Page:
Skidmore in NLJ: Kidnap and Ransom Insurance: Unlocking Coverage for Ransomware Attacks


The threats facing U.S. companies from cyberattacks are constantly changing, and recent media reports suggest that the era of large-scale data breaches may be giving way to more localized attacks, which promise a faster payday for cybercriminals.

In 2017, “ransomware” became a household word with the “Wannacry” outbreak, which disabled more than 200,000 computers in approximately 150 countries. Since then, there have been other isolated and large-scale ransomware events — each locking businesses and individuals out of computers and other devices unless a timely “ransom” is paid. Many cyber experts predict more to come. According to Cybersecurity Ventures, “the cost of global ransomware attacks will exceed $11.5 billion annually by 2019, up from $5 billion last year and $325 million in 2015” — a 3500 percent increase in just four years.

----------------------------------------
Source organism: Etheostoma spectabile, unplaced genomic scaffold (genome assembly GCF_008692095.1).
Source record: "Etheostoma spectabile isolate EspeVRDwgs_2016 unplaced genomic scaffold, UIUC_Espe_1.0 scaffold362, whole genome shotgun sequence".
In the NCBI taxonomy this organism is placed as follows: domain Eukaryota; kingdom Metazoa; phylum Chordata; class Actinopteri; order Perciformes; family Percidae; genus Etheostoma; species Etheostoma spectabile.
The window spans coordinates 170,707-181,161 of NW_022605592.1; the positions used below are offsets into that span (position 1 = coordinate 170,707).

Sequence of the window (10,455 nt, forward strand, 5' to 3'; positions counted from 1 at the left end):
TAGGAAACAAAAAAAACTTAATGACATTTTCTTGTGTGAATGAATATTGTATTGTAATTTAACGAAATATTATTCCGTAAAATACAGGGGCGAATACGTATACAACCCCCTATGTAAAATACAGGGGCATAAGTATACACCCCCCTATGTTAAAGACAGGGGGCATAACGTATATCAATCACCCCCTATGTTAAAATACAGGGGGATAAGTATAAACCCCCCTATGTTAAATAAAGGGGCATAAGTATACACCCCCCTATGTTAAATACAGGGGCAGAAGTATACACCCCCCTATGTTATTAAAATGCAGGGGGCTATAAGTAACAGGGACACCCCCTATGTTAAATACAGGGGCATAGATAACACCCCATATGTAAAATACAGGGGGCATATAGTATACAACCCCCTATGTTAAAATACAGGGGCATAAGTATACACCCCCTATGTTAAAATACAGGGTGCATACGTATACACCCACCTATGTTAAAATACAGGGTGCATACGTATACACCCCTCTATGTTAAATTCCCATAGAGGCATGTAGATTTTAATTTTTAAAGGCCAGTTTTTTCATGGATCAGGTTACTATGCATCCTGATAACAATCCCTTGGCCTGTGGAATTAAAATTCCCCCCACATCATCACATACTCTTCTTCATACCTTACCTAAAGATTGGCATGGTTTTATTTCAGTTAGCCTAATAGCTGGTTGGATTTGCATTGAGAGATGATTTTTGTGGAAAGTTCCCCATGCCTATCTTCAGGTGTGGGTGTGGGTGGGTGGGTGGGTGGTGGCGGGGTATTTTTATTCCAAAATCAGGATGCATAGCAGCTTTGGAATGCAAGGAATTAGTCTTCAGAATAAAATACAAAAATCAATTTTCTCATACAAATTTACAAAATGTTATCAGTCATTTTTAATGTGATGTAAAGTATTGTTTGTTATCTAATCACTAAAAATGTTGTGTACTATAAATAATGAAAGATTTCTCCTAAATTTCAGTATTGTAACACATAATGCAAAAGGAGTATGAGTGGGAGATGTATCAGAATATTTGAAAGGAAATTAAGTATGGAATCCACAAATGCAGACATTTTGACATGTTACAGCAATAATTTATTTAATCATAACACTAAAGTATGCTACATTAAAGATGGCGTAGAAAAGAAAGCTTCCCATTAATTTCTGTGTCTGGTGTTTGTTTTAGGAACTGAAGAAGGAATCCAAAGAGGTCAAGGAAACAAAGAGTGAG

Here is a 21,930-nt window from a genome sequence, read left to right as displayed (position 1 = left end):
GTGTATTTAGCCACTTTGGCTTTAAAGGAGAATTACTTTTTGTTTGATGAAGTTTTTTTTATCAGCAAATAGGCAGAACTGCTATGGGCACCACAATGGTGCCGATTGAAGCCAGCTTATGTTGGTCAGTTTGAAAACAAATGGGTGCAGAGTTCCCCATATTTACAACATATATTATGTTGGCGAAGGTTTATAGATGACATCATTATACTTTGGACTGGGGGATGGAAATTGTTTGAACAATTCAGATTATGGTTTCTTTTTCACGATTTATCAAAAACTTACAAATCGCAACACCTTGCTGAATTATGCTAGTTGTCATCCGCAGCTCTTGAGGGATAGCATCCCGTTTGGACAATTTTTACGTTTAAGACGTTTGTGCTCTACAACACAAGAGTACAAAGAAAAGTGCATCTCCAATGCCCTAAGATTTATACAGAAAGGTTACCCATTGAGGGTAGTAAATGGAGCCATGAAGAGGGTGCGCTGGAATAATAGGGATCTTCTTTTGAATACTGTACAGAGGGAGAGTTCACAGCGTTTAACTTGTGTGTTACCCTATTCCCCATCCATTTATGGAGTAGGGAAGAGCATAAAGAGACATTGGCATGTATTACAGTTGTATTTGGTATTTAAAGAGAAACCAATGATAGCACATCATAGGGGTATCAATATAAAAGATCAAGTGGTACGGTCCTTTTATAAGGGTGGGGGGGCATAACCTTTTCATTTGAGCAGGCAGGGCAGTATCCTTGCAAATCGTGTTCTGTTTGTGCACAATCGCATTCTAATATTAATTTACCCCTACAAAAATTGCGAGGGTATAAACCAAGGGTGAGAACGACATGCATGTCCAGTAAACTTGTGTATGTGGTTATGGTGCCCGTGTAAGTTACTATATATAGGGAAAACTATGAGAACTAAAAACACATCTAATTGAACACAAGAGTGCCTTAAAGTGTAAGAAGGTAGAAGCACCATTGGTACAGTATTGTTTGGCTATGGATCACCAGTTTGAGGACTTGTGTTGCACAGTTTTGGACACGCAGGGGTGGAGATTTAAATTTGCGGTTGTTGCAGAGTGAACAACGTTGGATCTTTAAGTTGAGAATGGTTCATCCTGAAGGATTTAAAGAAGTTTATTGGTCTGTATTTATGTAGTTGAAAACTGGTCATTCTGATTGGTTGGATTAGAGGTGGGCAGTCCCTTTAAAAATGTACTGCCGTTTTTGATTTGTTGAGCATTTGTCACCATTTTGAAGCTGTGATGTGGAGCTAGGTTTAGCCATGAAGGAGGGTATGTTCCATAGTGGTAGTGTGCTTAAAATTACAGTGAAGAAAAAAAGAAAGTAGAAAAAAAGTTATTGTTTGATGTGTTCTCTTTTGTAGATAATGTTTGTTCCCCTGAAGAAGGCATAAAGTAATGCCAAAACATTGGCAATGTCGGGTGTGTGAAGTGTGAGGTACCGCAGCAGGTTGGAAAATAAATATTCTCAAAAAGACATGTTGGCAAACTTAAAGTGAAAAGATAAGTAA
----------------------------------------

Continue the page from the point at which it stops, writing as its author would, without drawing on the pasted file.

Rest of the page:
With this evolving threat, companies and individuals alike may ask what can be done to protect against the risk of data loss and the ransom that a cybercriminal may demand. Corporate risk managers, counsel and other executives may be tempted to assume that only a specialized network security/privacy liability policy, often colloquially referred to as a “cyber coverage,” is likely to cover such loss. There is an often overlooked alternative. Kidnap, ransom and extortion (K&R) coverage, which is often included in traditional directors and officers liability (D&O) or crime policies, may provide a much-needed source of recovery for policyholders and an efficient alternative to a dedicated cyberpolicy.

To read the full article, click on the PDF linked below.


First appeared in National Law Journal April 30, 2018. (Subscription required)

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